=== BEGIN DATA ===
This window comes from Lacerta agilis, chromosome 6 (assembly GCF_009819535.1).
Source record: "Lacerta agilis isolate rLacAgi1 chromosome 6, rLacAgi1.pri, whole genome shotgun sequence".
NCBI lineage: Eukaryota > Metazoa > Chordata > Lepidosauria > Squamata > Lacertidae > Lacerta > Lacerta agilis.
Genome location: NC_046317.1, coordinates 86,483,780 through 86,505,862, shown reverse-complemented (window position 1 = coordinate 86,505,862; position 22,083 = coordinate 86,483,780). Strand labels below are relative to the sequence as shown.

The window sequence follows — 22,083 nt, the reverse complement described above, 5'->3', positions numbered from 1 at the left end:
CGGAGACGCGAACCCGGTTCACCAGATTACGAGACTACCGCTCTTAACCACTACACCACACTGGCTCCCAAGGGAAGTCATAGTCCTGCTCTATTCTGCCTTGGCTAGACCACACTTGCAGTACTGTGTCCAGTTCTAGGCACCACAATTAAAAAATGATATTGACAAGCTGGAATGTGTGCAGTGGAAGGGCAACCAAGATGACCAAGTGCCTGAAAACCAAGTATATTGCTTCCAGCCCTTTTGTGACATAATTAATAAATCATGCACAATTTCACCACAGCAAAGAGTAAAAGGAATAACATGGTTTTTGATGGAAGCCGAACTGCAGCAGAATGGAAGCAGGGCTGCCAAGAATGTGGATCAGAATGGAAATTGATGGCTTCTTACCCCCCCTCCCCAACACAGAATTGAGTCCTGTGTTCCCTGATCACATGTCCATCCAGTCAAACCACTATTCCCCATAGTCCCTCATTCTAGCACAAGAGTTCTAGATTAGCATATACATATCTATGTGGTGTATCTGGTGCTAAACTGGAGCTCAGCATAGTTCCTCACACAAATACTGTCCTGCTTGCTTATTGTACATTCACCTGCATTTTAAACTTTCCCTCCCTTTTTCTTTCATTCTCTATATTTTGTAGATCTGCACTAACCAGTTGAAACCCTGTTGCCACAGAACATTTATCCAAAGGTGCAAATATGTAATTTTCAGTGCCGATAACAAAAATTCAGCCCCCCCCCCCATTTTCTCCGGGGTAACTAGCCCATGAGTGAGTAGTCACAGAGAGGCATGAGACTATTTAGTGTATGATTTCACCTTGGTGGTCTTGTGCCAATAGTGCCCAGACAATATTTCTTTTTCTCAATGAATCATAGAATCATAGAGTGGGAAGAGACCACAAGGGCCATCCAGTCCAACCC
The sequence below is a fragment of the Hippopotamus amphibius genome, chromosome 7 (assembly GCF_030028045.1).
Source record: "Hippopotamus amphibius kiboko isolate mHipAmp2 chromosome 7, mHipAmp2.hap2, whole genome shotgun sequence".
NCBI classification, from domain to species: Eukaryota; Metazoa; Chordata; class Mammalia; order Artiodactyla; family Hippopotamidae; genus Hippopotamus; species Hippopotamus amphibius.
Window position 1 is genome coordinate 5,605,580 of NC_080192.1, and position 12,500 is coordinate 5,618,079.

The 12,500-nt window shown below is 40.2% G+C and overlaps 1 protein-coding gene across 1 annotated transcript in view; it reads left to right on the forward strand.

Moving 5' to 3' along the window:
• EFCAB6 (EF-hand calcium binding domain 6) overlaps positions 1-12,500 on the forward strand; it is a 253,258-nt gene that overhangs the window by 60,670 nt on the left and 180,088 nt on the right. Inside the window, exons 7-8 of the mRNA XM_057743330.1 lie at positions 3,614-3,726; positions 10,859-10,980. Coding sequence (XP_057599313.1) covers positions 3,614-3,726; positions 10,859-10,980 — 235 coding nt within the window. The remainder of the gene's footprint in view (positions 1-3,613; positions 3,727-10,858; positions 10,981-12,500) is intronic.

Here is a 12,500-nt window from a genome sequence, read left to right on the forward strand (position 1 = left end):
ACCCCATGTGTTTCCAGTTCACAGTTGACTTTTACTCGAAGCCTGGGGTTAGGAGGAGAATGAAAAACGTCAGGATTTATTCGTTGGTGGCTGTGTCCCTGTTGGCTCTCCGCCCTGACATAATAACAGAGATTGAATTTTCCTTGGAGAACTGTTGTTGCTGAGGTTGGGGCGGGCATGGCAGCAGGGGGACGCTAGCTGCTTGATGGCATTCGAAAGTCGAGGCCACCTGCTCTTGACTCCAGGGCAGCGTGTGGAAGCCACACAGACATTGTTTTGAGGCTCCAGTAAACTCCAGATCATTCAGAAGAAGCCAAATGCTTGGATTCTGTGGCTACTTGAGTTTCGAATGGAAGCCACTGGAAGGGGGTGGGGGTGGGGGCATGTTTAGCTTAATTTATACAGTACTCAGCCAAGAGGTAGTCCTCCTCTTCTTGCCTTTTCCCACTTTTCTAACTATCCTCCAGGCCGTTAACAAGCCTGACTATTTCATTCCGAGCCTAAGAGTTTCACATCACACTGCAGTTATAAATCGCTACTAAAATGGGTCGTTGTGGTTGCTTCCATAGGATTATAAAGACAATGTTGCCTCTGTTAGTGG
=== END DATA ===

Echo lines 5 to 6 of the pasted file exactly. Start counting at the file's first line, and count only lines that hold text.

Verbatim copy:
The window sequence follows — 22,083 nt, the reverse complement described above, 5'->3', positions numbered from 1 at the left end:
CGGAGACGCGAACCCGGTTCACCAGATTACGAGACTACCGCTCTTAACCACTACACCACACTGGCTCCCAAGGGAAGTCATAGTCCTGCTCTATTCTGCCTTGGCTAGACCACACTTGCAGTACTGTGTCCAGTTCTAGGCACCACAATTAAAAAATGATATTGACAAGCTGGAATGTGTGCAGTGGAAGGGCAACCAAGATGACCAAGTGCCTGAAAACCAAGTATATTGCTTCCAGCCCTTTTGTGACATAATTAATAAATCATGCACAATTTCACCACAGCAAAGAGTAAAAGGAATAACATGGTTTTTGATGGAAGCCGAACTGCAGCAGAATGGAAGCAGGGCTGCCAAGAATGTGGATCAGAATGGAAATTGATGGCTTCTTACCCCCCCTCCCCAACACAGAATTGAGTCCTGTGTTCCCTGATCACATGTCCATCCAGTCAAACCACTATTCCCCATAGTCCCTCATTCTAGCACAAGAGTTCTAGATTAGCATATACATATCTATGTGGTGTATCTGGTGCTAAACTGGAGCTCAGCATAGTTCCTCACACAAATACTGTCCTGCTTGCTTATTGTACATTCACCTGCATTTTAAACTTTCCCTCCCTTTTTCTTTCATTCTCTATATTTTGTAGATCTGCACTAACCAGTTGAAACCCTGTTGCCACAGAACATTTATCCAAAGGTGCAAATATGTAATTTTCAGTGCCGATAACAAAAATTCAGCCCCCCCCCCCATTTTCTCCGGGGTAACTAGCCCATGAGTGAGTAGTCACAGAGAGGCATGAGACTATTTAGTGTATGATTTCACCTTGGTGGTCTTGTGCCAATAGTGCCCAGACAATATTTCTTTTTCTCAATGAATCATAGAATCATAGAGTGGGAAGAGACCACAAGGGCCATCCAGTCCAACCC